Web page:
More Sweatshops, Please!

History is full of well-intentioned actions with unfortunate, unintended consequences. The attempt by Western activists to stop multinational companies from buying goods made by sweatshop labour might be a good case in point.

That’s the argument put forward in the short video, A Dirty Job: Making the Case for Sweatshops, by Nicholas D. Kristof for the New York Times. The video is just under 5 minutes long, and well worth watching. The setting is a garbage dump in Cambodia, where many individuals and even entire families eke out a meagre existence there by scavenging for scrap plastic and scrap metal. Needless to say, it’s a brutal life these people live. Is it the best they could hope for? No, many of them do have dreams: they dream of a job in a sweatshop.

Here’s a quotation from the video’s narration:

‘Sweatshop’ is a dirty word for us in the West. And all the criticisms of sweatshops are justified. I sure wouldn’t want to work in one. But in the world’s most impoverished countries, even a sweatshop job beats the alternatives: construction, prostitution, or scavenging. Nearly all of the people with whom I spoke at the dump consider factory work an improvement, maybe even a dream job of sorts.

According to Kristof, sweatshops aren’t just a dream for individuals, but for entire economies:

Manufacturing also offers one of the best hopes for mass employment in a poor country. Sweatshops are how East Asia raised living standards.

The conclusion, Kristof suggests, is pretty clear:

I know it sounds strange to say so, but if we care about the poor shouldn’t we actually be campaigning for sweatshops?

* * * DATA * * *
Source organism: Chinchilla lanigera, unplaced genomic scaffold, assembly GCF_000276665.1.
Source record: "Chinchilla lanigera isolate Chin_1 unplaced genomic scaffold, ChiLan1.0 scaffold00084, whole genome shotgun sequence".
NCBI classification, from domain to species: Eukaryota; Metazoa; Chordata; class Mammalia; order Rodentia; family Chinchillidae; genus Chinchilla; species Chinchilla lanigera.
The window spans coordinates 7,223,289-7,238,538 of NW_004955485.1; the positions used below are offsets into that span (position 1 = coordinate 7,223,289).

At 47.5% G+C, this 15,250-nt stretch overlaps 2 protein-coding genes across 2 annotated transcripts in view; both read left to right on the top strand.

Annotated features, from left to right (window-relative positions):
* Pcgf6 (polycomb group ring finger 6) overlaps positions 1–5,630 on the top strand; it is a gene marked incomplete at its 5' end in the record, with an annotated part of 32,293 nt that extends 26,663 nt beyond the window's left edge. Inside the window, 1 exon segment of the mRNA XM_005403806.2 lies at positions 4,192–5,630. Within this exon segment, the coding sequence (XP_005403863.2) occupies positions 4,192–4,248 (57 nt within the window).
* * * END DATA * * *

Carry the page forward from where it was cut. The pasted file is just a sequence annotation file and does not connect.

I think Kristof makes a compelling case. But I think two additional points need to be made:
1) There are sweatshops, and there are sweatshops. The kinds of factories that might be crammed into that one awkward category vary enormously. Plenty of factories in developing countries wouldn’t meet Western standards for health & safety, pay, etc., but are basically “good” jobs from the point of view of the people working there. Other factories are even less lovely: some are basically forced labour camps, rife with human rights abuses. It’s worth keeping that distinction in mind when we hear arguments in favour of what we very loosely call “sweatshops.”
2) Accepting Kristof’s argument — basically that sweatshop jobs are, for many people, better than the alternatives — does not automatically mean that neither multinational corporations nor consumers need any longer care about labour standards in third-world factories. We should be careful not to ‘let the best be the enemy of the good,’ but we can also still care, and look for room for improvement where we can.

7 comments so far

  1. G. Jerry van Rossum on

    Well stated argument! Although I can agree with Kristof, I do wonder about the other end of the question. That is about the profits made through sweat shops? Perhaps my naive self wants to be sure that multinationals are actually raising the standards of life without exploitation.

  2. adnan. on

    <>I know it sounds strange to say so, but if we care about the poor shouldn’t we actually be campaigning for sweatshops?<>No, we’re not campaigning for sweatshops because we care for the poor. We’re doing it to decrease production costs. If we cared about the poor, we may have kept the factories here (where ever here is) and paid decent wages.It’s also convenient to say that we’re “fulfilling their dreams”, so if they dreamt to work in poorer conditions, should we go about fulfilling those dreams?Perhaps if we laid out all the reason why we open up sweatshops we’d get a better understanding of the picture. So, why do we open up sweatshops?

  3. Chris MacDonald on

    Adnan:Thanks for your comment.But you (we) need to be clear who “we” are in statements like those.Your first claim, for example, is about campaigning (usually done by advocacy groups and NGO’), with a human rights agenda; they’re unlikely campaigning about production costs.The same goes for your final question: I don’t know who the “we” in your question refers to. Mostly “we” don’t open up sweatshops at all.Chris.

  4. Tom on

    Sure sweatshop is a dirty word for us here but here’s my thought on that.Are some of the jobs we have here just as bad? Sure we don’t live in dumps, but how about the conditions are some of our jobs?Maybe the media does a good job of covering up the facts but I still think that our jobs here aren’t all that great compared to theirs